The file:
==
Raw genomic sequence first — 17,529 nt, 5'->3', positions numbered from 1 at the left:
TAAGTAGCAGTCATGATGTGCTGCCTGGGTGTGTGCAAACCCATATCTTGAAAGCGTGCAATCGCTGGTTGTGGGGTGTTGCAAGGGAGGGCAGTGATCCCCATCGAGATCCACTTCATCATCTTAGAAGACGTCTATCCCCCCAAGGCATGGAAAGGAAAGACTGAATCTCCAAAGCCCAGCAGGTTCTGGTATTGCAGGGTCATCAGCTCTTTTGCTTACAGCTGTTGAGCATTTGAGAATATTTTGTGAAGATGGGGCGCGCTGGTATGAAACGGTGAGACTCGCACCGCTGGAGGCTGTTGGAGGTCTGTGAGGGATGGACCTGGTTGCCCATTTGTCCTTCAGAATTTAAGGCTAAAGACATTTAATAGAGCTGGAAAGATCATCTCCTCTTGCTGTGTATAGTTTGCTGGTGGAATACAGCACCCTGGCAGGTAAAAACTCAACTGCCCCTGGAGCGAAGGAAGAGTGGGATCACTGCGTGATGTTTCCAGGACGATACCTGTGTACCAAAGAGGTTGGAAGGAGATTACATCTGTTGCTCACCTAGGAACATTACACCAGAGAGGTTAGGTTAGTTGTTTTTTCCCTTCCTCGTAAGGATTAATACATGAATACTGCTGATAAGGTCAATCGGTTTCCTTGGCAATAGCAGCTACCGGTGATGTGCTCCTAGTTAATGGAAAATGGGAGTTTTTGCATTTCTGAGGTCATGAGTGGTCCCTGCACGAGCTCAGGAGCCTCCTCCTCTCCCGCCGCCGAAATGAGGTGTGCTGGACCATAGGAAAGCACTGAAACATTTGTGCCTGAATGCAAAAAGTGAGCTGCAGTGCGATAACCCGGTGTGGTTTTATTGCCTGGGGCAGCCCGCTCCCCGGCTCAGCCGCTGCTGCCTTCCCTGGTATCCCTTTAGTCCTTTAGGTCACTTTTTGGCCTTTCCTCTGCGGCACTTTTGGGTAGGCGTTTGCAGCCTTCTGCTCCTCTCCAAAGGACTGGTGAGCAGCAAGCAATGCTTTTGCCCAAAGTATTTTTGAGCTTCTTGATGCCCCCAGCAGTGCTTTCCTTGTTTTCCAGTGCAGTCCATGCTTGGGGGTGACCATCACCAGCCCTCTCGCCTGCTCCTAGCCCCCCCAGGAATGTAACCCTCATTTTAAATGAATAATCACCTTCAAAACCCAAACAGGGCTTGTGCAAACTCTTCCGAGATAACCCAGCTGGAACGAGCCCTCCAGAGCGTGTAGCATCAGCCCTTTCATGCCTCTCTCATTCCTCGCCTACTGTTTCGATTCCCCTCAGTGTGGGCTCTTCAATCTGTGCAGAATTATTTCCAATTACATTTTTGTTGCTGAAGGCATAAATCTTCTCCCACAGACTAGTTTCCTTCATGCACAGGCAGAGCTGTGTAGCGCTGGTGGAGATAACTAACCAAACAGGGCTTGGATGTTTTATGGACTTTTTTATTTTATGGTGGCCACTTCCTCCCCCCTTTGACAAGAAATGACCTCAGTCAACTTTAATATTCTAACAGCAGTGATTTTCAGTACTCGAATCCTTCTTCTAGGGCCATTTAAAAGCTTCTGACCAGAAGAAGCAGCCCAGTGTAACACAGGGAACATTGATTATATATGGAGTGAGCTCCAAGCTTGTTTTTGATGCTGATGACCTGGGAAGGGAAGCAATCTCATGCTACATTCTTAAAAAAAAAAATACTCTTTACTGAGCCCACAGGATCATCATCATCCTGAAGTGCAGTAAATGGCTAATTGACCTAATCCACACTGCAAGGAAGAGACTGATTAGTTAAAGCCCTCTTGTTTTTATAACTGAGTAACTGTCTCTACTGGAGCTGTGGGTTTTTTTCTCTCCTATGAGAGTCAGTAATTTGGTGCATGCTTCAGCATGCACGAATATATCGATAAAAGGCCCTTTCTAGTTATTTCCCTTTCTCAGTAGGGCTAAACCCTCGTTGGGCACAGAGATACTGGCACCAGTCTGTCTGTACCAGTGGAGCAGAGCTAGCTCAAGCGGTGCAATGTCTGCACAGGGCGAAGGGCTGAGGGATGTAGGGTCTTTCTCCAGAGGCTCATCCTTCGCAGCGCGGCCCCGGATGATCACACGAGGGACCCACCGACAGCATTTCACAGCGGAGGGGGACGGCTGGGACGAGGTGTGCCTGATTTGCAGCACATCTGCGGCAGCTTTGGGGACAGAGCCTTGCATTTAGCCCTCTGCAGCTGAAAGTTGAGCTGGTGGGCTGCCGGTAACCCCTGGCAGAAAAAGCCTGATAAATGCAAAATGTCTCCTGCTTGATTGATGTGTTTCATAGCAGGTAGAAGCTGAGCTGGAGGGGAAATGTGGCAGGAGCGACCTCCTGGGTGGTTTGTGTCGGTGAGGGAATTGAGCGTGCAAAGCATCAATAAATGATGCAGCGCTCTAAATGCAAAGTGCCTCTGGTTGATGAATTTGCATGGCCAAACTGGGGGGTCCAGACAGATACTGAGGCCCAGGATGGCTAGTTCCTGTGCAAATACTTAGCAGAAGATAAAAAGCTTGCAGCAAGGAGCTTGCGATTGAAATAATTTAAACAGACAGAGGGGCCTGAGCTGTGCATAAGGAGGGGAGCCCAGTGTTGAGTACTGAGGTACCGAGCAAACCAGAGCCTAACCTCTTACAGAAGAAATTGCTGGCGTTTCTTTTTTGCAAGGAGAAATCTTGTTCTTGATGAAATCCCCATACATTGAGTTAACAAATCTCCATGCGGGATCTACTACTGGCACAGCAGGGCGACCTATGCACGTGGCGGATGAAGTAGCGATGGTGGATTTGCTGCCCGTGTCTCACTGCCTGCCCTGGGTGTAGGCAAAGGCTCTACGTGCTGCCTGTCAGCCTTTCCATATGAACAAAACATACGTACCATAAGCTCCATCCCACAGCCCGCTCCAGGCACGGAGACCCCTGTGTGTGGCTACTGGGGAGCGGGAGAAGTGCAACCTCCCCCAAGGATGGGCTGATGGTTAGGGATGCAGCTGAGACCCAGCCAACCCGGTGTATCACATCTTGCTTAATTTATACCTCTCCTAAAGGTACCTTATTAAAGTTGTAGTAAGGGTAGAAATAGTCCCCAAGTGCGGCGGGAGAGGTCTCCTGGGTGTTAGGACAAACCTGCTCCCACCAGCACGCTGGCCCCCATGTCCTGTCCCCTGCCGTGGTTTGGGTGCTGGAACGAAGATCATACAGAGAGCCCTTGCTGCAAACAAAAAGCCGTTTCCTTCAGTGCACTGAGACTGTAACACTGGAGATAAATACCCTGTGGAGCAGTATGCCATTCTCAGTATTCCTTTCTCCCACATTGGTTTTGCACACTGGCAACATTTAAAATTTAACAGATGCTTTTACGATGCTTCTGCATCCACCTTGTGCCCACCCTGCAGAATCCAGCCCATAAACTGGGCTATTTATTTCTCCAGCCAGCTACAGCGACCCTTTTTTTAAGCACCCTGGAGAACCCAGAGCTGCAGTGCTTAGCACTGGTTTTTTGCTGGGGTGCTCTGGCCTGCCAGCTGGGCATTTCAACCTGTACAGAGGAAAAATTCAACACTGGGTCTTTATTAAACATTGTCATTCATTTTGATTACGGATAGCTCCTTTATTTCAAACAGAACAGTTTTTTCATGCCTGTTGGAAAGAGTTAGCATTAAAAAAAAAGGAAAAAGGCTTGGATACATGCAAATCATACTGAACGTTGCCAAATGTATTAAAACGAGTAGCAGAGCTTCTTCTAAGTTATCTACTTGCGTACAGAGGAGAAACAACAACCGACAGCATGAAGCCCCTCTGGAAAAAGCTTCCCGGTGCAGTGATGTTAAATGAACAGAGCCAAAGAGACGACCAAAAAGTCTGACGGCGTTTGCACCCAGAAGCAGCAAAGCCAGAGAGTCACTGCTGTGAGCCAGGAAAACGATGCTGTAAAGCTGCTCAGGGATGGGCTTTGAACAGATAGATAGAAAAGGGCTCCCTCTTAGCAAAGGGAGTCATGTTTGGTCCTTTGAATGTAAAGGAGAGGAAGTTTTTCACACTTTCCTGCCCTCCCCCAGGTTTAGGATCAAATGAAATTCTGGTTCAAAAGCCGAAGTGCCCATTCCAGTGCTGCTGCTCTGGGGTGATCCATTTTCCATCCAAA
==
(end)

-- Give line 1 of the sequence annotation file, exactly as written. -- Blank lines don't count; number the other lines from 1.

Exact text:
Raw genomic sequence first — 17,529 nt, 5'->3', positions numbered from 1 at the left: